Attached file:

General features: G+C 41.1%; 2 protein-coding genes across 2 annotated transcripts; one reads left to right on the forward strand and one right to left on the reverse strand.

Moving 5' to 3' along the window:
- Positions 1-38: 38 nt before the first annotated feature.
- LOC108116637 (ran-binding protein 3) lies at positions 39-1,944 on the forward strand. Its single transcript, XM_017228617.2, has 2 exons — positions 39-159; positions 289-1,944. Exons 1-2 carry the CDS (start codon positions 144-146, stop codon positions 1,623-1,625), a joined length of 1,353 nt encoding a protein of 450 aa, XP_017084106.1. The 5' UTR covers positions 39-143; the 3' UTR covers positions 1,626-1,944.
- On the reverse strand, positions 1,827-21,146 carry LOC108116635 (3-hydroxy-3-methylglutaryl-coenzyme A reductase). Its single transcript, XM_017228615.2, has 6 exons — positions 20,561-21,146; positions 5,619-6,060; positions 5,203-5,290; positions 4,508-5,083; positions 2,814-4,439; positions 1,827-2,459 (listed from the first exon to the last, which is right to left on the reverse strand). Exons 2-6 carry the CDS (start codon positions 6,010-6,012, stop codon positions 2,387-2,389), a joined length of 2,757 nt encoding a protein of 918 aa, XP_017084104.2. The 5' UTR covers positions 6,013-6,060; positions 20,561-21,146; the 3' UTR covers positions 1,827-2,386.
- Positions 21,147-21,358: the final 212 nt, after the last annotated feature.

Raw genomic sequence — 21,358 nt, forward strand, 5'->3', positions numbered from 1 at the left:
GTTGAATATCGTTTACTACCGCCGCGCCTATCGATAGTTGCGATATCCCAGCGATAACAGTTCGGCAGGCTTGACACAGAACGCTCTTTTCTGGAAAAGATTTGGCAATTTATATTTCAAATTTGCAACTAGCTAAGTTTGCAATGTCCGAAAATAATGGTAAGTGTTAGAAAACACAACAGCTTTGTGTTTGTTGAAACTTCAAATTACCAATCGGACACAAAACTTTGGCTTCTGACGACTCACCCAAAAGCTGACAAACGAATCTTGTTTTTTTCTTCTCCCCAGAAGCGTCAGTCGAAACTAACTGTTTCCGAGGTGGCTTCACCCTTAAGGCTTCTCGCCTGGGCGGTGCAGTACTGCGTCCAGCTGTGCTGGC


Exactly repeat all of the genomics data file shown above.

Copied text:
General features: G+C 41.1%; 2 protein-coding genes across 2 annotated transcripts; one reads left to right on the forward strand and one right to left on the reverse strand.

Moving 5' to 3' along the window:
- Positions 1-38: 38 nt before the first annotated feature.
- LOC108116637 (ran-binding protein 3) lies at positions 39-1,944 on the forward strand. Its single transcript, XM_017228617.2, has 2 exons — positions 39-159; positions 289-1,944. Exons 1-2 carry the CDS (start codon positions 144-146, stop codon positions 1,623-1,625), a joined length of 1,353 nt encoding a protein of 450 aa, XP_017084106.1. The 5' UTR covers positions 39-143; the 3' UTR covers positions 1,626-1,944.
- On the reverse strand, positions 1,827-21,146 carry LOC108116635 (3-hydroxy-3-methylglutaryl-coenzyme A reductase). Its single transcript, XM_017228615.2, has 6 exons — positions 20,561-21,146; positions 5,619-6,060; positions 5,203-5,290; positions 4,508-5,083; positions 2,814-4,439; positions 1,827-2,459 (listed from the first exon to the last, which is right to left on the reverse strand). Exons 2-6 carry the CDS (start codon positions 6,010-6,012, stop codon positions 2,387-2,389), a joined length of 2,757 nt encoding a protein of 918 aa, XP_017084104.2. The 5' UTR covers positions 6,013-6,060; positions 20,561-21,146; the 3' UTR covers positions 1,827-2,386.
- Positions 21,147-21,358: the final 212 nt, after the last annotated feature.

Raw genomic sequence — 21,358 nt, forward strand, 5'->3', positions numbered from 1 at the left:
GTTGAATATCGTTTACTACCGCCGCGCCTATCGATAGTTGCGATATCCCAGCGATAACAGTTCGGCAGGCTTGACACAGAACGCTCTTTTCTGGAAAAGATTTGGCAATTTATATTTCAAATTTGCAACTAGCTAAGTTTGCAATGTCCGAAAATAATGGTAAGTGTTAGAAAACACAACAGCTTTGTGTTTGTTGAAACTTCAAATTACCAATCGGACACAAAACTTTGGCTTCTGACGACTCACCCAAAAGCTGACAAACGAATCTTGTTTTTTTCTTCTCCCCAGAAGCGTCAGTCGAAACTAACTGTTTCCGAGGTGGCTTCACCCTTAAGGCTTCTCGCCTGGGCGGTGCAGTACTGCGTCCAGCTGTGCTGGC